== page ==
*Desire: they want your product, now content should move it from their wish list to their to-do list.
*Action: they’re doing what it takes to buy it, so content should answers purchase and service logistics.

A&E’s “Duck Dynasty” is the
biggest unscripted show in cable history and close to becoming the biggest cable show in history period. If your content can be mass appeal and that successful, knock your lights out. But for marketers, success means conversion of unaware all the way to purchase, and that takes a lot more personalization.

@mikestiles
Photo: stock.xchng

Tuesday Jul 02, 2013

Seriously, It’s Time to Get Your Content Act Together

spectrumBranded content, content marketing, social content, brand journalism, we’re seeing those terms more and more. Why?

The technology tools are coming together. We should know. We can gather big data, crunch it, listen to the public, moderate, respond, get to know the customer intimately, know what they like, know what they want, we can target, distribute, amplify, measure engagement and reaction, modify strategy and even automate a great deal of all that.

An amazing machine, a sleek, smooth-running engine has been built such that all the parts can interact and work together to deliver peak performance and maximum output. But that engine isn’t going anywhere without any gas. Content is the gas.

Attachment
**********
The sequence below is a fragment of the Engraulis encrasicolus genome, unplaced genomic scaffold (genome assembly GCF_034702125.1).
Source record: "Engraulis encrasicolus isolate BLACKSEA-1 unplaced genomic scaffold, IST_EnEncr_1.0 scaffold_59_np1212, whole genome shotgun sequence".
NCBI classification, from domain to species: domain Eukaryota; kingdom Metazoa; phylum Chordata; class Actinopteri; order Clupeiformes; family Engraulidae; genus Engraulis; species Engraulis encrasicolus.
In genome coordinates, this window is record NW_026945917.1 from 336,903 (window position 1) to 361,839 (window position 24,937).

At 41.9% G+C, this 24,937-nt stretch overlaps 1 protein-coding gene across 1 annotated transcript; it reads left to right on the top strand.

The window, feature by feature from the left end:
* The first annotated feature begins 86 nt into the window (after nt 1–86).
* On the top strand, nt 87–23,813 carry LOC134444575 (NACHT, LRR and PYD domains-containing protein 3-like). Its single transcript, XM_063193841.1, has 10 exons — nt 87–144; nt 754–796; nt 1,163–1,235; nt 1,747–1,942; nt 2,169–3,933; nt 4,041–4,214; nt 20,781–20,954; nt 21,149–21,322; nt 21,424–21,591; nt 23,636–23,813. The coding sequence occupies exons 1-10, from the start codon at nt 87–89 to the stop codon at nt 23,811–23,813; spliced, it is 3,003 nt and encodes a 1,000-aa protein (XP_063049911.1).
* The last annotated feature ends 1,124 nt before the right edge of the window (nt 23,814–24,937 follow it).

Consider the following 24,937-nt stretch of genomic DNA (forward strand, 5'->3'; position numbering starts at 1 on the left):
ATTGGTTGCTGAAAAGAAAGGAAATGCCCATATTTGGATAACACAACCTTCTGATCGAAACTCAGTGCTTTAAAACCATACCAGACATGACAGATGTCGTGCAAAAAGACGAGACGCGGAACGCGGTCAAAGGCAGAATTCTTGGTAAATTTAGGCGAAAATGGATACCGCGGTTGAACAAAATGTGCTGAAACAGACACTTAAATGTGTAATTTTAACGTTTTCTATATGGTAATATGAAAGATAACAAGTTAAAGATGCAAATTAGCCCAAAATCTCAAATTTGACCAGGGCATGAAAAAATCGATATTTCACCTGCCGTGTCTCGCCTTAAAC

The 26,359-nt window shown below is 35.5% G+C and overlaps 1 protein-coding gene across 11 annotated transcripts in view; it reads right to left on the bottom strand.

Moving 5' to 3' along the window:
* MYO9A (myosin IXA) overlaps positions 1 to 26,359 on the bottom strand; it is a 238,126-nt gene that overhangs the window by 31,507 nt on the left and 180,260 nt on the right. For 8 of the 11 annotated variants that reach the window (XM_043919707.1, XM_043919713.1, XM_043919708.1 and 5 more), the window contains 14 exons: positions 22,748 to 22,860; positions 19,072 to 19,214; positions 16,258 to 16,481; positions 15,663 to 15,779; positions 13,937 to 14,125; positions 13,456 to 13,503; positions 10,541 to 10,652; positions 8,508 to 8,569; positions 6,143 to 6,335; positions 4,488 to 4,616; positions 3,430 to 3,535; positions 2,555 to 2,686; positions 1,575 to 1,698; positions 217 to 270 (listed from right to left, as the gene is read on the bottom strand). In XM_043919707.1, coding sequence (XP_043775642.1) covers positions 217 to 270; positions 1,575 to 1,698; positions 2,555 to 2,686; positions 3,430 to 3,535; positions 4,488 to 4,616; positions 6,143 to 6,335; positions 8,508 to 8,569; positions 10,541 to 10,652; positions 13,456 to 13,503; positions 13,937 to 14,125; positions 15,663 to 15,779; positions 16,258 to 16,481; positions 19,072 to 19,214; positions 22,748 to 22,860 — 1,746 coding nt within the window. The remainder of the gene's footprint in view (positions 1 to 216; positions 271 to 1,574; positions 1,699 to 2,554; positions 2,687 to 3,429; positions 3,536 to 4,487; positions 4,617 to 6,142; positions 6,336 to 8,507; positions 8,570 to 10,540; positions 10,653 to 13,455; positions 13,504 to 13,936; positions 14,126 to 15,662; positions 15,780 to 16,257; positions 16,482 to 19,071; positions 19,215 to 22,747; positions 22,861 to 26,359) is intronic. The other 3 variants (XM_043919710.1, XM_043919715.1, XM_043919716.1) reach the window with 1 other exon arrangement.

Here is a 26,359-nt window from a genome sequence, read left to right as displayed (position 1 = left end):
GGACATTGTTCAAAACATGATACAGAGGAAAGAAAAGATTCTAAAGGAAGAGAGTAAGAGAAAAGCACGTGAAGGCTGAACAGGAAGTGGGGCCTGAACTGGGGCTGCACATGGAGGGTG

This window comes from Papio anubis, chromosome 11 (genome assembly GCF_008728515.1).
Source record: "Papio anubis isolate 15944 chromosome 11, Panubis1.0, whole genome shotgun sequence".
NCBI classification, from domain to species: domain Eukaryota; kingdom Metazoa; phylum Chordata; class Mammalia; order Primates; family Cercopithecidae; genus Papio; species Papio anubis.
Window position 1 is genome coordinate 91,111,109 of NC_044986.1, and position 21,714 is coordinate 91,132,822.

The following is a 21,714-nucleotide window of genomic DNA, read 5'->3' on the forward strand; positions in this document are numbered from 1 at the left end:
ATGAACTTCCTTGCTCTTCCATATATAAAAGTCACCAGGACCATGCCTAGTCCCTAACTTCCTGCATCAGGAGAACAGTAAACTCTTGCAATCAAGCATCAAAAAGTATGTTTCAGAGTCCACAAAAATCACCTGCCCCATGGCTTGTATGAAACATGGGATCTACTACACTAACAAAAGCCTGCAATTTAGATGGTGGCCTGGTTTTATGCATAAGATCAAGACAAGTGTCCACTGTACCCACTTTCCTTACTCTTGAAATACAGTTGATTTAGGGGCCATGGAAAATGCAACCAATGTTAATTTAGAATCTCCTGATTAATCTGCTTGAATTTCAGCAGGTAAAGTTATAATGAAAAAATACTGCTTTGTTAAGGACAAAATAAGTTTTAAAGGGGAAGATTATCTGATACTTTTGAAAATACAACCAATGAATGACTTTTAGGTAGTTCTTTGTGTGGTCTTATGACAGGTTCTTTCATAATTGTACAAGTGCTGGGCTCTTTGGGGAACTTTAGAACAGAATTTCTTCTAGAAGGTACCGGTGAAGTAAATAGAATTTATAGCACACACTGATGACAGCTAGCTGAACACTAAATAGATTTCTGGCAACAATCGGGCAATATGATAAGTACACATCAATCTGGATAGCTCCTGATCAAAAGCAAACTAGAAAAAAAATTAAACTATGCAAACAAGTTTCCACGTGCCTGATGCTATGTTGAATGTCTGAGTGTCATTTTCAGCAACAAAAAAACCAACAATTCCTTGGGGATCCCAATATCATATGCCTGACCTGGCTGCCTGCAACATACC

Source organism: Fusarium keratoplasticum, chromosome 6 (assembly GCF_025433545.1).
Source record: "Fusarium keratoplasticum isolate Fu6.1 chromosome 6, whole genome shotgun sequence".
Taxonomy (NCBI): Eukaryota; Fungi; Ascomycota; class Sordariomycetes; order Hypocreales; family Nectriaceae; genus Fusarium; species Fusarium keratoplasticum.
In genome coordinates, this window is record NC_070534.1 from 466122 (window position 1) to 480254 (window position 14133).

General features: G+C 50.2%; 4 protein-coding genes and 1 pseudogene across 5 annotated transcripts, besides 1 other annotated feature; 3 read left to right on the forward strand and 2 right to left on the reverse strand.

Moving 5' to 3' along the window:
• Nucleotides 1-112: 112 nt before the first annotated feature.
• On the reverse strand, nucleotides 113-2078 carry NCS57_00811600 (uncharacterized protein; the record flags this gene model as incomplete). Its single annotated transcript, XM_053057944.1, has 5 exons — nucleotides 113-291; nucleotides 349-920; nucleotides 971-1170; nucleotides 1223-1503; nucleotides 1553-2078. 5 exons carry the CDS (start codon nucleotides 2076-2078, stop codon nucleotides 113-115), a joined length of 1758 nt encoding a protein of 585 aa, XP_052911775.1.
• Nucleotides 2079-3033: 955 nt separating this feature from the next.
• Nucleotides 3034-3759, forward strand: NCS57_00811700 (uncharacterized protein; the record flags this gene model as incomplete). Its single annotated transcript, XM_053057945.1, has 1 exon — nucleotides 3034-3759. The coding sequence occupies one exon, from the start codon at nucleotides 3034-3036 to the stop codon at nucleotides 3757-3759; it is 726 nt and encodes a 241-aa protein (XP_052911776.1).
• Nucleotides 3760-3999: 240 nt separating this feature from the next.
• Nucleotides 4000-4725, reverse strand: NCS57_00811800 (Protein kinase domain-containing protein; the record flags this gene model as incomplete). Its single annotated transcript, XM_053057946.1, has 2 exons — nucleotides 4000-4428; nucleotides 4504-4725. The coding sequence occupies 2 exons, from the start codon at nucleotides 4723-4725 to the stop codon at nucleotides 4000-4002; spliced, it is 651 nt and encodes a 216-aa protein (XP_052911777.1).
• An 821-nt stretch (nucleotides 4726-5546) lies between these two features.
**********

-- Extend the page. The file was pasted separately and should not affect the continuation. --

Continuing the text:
Yes, we curate other people’s content. We can siphon their gas. There’s tech to help with that too. But as for the creation of original, worthwhile content made for a specific audience, our audience, machines can’t do that…at least not yet. Curated content is great. But somebody has to originate the content for it to be curated and shared. And since the need for good, curated content is obviously large and the desire to share is there, it’s a winning proposition for a brand to be a consistent producer of original content.

And yet, it feels like content is an issue we’re avoiding. There’s a reluctance to build a massive pipeline if you have no idea what you’re going to run through it. The C-suite often doesn’t know what content is, that it’s different from ads, where to get it, who makes it, how long it should be, what the point of it is if there’s no hard sell of the product, what it costs, how to use it, how to measure it, how to make sure it’s good, or how to make sure it will keep flowing. It could be the reason many brands aren’t pulling the trigger on socially enabling the enterprise.